Everyone has heard of Saga Furs, Kopenhagen Fur and NAFA, but who are they? What is their function? What do these companies bring to consumers in the world of fur?
For decades the world of fur has been structured; many breeders have been brought together by associations in order to create co-operatives and therefore have given rise to bodies such as Saga Furs, Kopenhagen Fur and also NAFA (North American Fur Auctions), to mention only a few of the main and more importantly best known entities.
These cooperatives buy skins from registered breeders and members and then sell through an auction system to professional buyers; these are often major designers at the international scale. For the most part, it is this law of supply and demand which regulates the market price of fur each year.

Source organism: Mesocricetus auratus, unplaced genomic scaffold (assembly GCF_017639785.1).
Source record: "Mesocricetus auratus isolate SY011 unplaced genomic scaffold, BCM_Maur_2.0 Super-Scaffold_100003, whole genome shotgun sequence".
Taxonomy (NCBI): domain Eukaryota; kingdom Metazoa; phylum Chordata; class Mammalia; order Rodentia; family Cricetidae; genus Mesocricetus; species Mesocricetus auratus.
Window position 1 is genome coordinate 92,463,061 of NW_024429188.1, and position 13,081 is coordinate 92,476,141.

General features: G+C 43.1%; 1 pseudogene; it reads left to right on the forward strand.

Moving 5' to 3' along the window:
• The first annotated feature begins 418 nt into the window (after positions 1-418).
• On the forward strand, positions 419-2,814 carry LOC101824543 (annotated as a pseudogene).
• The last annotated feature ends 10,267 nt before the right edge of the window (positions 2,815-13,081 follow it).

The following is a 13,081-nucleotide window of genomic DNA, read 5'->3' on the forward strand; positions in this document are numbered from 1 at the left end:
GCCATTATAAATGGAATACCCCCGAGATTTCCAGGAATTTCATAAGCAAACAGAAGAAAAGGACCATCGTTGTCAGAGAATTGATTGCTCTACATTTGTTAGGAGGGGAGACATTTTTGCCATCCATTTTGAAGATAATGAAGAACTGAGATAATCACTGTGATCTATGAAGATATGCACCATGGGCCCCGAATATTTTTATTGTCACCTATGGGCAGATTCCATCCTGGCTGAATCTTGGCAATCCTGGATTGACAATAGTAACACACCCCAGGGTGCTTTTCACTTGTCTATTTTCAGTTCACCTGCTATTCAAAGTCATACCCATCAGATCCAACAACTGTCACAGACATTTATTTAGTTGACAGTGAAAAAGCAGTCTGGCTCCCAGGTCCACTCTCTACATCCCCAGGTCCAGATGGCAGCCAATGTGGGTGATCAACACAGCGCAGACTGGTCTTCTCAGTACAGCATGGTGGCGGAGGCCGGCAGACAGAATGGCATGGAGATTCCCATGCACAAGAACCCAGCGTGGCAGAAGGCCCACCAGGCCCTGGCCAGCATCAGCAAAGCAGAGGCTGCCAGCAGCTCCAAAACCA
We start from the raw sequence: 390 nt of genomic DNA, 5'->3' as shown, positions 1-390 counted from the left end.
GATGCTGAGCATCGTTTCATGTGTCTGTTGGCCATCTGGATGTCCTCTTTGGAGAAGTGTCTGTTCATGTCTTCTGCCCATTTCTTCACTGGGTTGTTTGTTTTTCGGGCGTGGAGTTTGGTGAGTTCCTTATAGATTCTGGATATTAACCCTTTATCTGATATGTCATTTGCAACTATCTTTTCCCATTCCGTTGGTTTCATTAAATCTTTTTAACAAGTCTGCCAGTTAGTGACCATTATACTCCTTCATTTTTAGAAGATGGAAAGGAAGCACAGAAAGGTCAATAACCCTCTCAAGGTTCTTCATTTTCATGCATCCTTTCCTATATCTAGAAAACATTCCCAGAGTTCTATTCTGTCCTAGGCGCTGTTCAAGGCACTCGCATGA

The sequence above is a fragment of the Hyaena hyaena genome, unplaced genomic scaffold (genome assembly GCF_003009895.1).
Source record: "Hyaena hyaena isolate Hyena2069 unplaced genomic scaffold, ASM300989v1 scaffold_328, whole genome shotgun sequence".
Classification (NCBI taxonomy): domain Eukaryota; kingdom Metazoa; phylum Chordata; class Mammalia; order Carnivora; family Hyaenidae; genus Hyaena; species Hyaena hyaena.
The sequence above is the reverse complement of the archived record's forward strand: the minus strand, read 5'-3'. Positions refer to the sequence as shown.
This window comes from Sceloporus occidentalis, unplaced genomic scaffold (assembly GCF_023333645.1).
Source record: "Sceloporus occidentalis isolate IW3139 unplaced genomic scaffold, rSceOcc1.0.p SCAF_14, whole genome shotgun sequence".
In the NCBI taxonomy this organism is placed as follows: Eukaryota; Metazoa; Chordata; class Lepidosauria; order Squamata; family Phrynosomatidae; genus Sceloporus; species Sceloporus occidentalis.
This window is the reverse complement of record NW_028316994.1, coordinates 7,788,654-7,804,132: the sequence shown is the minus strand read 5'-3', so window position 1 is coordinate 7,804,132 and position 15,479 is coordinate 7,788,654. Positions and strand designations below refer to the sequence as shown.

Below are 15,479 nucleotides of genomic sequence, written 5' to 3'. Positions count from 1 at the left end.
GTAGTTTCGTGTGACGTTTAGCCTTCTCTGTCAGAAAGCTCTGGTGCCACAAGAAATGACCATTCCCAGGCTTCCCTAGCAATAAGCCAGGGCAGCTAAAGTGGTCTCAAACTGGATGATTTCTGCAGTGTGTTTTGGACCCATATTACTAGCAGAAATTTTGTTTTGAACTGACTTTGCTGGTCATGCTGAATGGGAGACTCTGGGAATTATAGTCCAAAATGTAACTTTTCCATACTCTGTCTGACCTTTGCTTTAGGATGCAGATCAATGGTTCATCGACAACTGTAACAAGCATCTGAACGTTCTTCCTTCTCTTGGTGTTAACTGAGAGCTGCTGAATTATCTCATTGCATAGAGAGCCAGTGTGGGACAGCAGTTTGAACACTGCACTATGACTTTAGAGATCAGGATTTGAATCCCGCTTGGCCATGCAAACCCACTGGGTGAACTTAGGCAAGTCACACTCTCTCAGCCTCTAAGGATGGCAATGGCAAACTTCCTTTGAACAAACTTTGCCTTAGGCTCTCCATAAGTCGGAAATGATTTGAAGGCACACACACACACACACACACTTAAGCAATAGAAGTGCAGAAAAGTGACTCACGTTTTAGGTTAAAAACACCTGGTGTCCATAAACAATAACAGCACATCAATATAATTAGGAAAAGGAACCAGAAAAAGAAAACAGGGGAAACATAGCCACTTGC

This merging of cooperatives allows each company to have their own criteria for the selection of pelts. These criteria are very precise and are established according to extremely demanding specifications such as: gender, size, quality, clarity, colour etc.), and can vary the price of raw pelt significantly depending on its final rankings. For the buyer, these selection criteria represent the guarantee of a coat or jacket with flawless quality.
This guarantee will be a valuable asset, even in the case of a resale years later.
In summary, owning a labelled item of fur clothing from one of the major designers is a mark of very high quality, synonymous with high fur. This guarantees the buyer a quality pelt which was the main concern from its production to its manufacture. This also justifies a higher price as compared to an item of fur that has no label.